red tailed hawk in flight


  • Local Time
  • Location: Cornell University, Ithaca City, New York State
  • Source: Cornell Lab Bird Cams
  • Info: Live streaming webcam showing Red-tailed Hawks nesting above Cornell University’s athletics fields. The hawk nest is on a light pole about 80 feet above the ground. A Red-tailed Hawk pair has been nesting at this site since at least the 2012.

More info: At the nest site, Big Red and her previous mate, Ezra, successfully raised chicks each year from 2012–2016. Ezra died in March 2017 and Big Red started spending time with her new mate, Arthur. 2018 marked the first successful breeding season for the new pair. Big Red is noticeably larger, than Arthur, with a darker head, nape, and throat. She has a numbered band on her right leg. Arthur, was named in honour of the founder of the Cornell Lab, Arthur A. Allen. He is unbanded, has brighter eyes, and a paler chest, head, and nape than Big Red.

Red-tailed hawks may or may not use the same nest from year to year. A pair of breeding birds may have a few nests in their area and may fix up two or more nests for the breeding season before they finally settle down and choose one. Pairs usually stay together for life but if one bird dies the survivor will look for another mate.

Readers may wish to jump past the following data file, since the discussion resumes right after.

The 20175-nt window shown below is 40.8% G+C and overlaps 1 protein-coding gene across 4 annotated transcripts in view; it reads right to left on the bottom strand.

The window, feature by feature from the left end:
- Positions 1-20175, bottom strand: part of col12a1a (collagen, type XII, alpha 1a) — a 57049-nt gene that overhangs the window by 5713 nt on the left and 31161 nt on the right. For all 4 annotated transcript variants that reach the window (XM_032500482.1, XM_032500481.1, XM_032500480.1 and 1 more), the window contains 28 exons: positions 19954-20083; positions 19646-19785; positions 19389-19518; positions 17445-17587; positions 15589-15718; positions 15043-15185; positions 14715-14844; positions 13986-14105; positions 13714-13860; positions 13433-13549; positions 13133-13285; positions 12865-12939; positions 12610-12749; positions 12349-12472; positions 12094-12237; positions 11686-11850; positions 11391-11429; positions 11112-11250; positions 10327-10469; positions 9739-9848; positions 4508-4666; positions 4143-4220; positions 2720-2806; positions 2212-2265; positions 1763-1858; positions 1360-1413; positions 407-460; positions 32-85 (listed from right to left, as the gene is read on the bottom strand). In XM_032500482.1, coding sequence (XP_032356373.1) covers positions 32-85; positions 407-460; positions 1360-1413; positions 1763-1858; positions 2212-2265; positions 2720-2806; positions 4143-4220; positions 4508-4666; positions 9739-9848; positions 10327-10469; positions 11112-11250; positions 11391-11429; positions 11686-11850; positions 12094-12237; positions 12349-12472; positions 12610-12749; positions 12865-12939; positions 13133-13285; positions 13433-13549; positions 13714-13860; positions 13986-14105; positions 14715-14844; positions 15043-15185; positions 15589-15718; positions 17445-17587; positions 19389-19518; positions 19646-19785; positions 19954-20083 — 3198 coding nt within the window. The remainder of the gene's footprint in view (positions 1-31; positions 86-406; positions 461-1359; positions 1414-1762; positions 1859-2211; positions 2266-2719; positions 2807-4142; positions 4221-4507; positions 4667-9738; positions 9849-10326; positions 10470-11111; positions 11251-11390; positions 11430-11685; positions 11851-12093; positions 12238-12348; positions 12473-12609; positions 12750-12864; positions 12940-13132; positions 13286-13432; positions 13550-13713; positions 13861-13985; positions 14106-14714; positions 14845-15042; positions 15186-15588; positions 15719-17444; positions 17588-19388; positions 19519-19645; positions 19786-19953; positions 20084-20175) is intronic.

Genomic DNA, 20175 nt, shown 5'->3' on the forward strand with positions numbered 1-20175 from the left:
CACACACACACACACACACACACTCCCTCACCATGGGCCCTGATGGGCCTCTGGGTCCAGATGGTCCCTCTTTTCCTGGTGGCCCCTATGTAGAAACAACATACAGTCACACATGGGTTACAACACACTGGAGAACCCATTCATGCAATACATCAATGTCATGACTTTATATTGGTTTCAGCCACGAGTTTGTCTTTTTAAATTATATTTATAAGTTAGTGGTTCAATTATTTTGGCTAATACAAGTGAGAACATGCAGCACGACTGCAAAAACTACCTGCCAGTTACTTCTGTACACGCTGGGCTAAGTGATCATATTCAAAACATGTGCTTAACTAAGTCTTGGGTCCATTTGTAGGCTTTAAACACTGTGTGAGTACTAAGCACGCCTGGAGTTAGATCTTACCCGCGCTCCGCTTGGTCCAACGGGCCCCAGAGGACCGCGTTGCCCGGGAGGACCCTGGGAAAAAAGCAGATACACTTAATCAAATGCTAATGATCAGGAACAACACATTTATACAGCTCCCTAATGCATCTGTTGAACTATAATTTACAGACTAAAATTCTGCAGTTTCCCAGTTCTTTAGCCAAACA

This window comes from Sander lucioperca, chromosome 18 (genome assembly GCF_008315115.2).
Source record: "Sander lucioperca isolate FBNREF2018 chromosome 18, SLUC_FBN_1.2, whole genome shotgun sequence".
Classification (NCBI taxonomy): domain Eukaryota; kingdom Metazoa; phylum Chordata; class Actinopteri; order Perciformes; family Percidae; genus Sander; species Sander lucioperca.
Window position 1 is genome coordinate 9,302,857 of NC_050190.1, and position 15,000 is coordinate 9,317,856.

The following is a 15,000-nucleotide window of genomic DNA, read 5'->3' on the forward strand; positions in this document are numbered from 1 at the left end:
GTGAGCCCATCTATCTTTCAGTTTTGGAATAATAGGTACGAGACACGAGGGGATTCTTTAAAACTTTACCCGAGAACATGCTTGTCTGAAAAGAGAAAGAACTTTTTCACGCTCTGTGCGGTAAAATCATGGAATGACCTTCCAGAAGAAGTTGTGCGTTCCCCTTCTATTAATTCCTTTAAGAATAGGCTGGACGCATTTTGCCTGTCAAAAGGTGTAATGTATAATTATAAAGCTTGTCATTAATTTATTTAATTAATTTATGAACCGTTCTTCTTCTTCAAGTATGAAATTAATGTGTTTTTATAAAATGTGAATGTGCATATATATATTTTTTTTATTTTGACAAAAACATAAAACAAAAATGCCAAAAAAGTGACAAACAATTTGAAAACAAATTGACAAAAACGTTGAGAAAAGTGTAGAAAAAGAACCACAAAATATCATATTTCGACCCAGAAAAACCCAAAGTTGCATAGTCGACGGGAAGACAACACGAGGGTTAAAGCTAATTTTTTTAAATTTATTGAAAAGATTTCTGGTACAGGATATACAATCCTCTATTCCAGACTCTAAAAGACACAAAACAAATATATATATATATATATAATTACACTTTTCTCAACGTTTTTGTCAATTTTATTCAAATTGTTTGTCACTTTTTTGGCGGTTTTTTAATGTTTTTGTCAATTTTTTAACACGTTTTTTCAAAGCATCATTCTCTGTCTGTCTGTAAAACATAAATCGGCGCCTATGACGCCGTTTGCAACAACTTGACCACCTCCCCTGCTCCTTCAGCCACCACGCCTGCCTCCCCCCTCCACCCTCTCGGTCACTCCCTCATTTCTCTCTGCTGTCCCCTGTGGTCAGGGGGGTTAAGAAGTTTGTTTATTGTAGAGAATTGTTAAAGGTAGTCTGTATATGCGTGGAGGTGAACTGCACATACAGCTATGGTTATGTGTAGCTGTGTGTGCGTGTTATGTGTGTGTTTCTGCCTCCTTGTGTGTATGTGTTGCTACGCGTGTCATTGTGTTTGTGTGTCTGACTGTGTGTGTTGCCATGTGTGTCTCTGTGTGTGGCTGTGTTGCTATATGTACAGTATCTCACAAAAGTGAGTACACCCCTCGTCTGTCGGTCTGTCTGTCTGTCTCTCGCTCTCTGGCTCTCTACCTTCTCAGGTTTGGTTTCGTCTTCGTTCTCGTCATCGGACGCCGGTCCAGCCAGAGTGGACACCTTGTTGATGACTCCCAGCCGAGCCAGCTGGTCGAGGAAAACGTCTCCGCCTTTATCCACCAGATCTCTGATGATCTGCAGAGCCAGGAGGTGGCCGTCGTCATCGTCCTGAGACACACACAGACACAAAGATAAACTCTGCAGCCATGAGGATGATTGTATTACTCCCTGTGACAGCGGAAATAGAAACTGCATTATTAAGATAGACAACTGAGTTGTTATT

Red-tailed hawks usually lay one clutch of eggs each year consisting of one to four eggs. Research shows that in the United States and Canada, clutch size appears to increase from south to north and from east to west. There is some evidence that the number of eggs produced depends on food supply. The Cornell hawks have laid three eggs each year. If an egg is damaged the parents usually continue to incubate the remaining eggs and if the whole clutch is damaged - early on in the season - they will often lay another clutch

Red-tailed Hawks typically lay an egg once every two or three days until their clutch is complete. They start incubating as soon as the first egg is laid and continue for around 28 to 35 days and both parents share incubation. Red-tailed hawks usually leave the nest at about 42-46 days after hatching. The young hawks will typically stay in the area and their parents will continue to feed them for several weeks to months.